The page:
I know I told you this story was three-fold, and that you´re eagerly waiting to read the final fold of the story. But you see, the last part has not happened yet. My third, and hopefully final, trip to the bank is scheduled for tomorrow. The only frustrating thing is that each time I have gone to the bank and not been able to deposit my money, I have been forced to return home with two paychecks and pesos in the amount of the equivalent of $1000 USD. Not exactly the kind of things you want to be carrying on the busy Santiago metro. But hopefully tomorrow I´ll finally be able to make my deposit.
When speaking a foreign language obviously mistakes will be made. Sometimes these mistakes are more comical than others. I heard two such examples in one day and knew immediately that I must share them with you good people.
Before I tell them to you, I want to point out how grateful I am that I have met people who are more than willing to talk to me in English.
Okay here´s the first one.
``I need to make sure there are 30 hookers in my classroom´´
Perhaps I should explain a little. In our classrooms there are hooks, not hookers, where students can hang up their backpacks. Funny how changing the ending of the word drastically changes its meaning.
Okay and the second one.
``The river has turkey colored water.´´
This one really amused me. Like a lot. Mind you, he meant to say turquoise. In his defense, the words are incredibly similar.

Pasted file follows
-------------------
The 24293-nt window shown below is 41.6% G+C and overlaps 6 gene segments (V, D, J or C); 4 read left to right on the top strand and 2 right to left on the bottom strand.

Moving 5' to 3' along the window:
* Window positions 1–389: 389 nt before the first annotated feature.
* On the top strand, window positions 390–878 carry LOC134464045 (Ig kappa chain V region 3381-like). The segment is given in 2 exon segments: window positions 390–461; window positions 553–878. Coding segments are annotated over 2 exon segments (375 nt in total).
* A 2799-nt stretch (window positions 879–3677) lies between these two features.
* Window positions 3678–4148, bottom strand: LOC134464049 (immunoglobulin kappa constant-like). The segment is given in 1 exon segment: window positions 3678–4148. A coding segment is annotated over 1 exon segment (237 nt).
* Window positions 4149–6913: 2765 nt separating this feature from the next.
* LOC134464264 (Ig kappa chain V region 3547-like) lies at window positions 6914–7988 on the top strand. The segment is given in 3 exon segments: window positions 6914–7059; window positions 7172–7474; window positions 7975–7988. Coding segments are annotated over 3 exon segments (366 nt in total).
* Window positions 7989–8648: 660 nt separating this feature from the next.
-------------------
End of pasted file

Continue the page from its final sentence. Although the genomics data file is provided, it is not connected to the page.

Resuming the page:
Anyway, I am sure that I will make many mistakes. I´m sure I already have. However, none of mine have been even remotely as amusing as these two gems. And yes, of course I will share with you my mistakes as I make them.
When I was in Spain four years ago I found a Dunkin Donuts in Barcelona. The donuts there were frosted with neon colored goo. I don’t know about you, but fluorescent green and vivid pink are not colors of food I find particularly appetizing.
Every time I walked past a Dunkin Donuts here (every morning on my way to work) I convinced myself the donuts here were going to be covered in obnoxiously bright colors and therefore inedible.
Oh how wrong I was.
I finally caved and went to a Dunkin Donuts. In all honesty, I only went because I was out walking around with Paula and she wanted a coffee. Of course, once we were inside it was impossible to say no to a donut. First off, the donuts are decorated in normal frosting colors. And the decorations are sometimes on the verge of being miniature masterpieces. Okay maybe a bit of a stretch, but they are certainly pretty, with swirls in coordinating colors.
But once I found out that there were donuts filled with manjar (dulce de leche) I stopped caring about the frosting. While there are many choices of donuts with manjar, I opted for one that was sans-frosting, but rather rolled in cinnamon sugar. Unfortunately, it was insanely delicious.